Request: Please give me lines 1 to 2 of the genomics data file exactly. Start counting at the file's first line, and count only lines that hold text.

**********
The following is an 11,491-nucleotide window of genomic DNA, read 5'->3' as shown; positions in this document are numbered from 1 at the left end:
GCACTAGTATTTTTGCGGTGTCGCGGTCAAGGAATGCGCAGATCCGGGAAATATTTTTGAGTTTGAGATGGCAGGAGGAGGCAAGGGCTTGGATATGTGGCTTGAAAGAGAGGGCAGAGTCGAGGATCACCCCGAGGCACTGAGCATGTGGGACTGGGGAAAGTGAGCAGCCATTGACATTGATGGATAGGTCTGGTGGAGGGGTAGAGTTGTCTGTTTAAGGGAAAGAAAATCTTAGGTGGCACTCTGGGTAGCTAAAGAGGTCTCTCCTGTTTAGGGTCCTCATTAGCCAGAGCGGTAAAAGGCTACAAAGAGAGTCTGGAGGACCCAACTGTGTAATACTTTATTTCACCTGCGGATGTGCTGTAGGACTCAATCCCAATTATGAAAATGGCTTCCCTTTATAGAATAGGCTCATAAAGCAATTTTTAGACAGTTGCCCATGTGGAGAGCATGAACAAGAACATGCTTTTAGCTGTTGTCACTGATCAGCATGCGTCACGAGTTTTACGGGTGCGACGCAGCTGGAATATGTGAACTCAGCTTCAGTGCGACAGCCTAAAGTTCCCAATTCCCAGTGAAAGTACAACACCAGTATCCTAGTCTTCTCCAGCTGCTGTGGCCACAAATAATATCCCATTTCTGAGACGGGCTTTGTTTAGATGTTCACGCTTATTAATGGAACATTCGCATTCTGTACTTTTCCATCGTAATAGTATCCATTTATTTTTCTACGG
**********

The following is an 11,491-nucleotide window of genomic DNA, read 5'->3' as shown; positions in this document are numbered from 1 at the left end:
GCACTAGTATTTTTGCGGTGTCGCGGTCAAGGAATGCGCAGATCCGGGAAATATTTTTGAGTTTGAGATGGCAGGAGGAGGCAAGGGCTTGGATATGTGGCTTGAAAGAGAGGGCAGAGTCGAGGATCACCCCGAGGCACTGAGCATGTGGGACTGGGGAAAGTGAGCAGCCATTGACATTGATGGATAGGTCTGGTGGAGGGGTAGAGTTGTCTGTTTAAGGGAAAGAAAATCTTAGGTGGCACTCTGGGTAGCTAAAGAGGTCTCTCCTGTTTAGGGTCCTCATTAGCCAGAGCGGTAAAAGGCTACAAAGAGAGTCTGGAGGACCCAACTGTGTAATACTTTATTTCACCTGCGGATGTGCTGTAGGACTCAATCCCAATTATGAAAATGGCTTCCCTTTATAGAATAGGCTCATAAAGCAATTTTTAGACAGTTGCCCATGTGGAGAGCATGAACAAGAACATGCTTTTAGCTGTTGTCACTGATCAGCATGCGTCACGAGTTTTACGGGTGCGACGCAGCTGGAATATGTGAACTCAGCTTCAGTGCGACAGCCTAAAGTTCCCAATTCCCAGTGAAAGTACAACACCAGTATCCTAGTCTTCTCCAGCTGCTGTGGCCACAAATAATATCCCATTTCTGAGACGGGCTTTGTTTAGATGTTCACGCTTATTAATGGAACATTCGCATTCTGTACTTTTCCATCGTAATAGTATCCATTTATTTTTCTACGG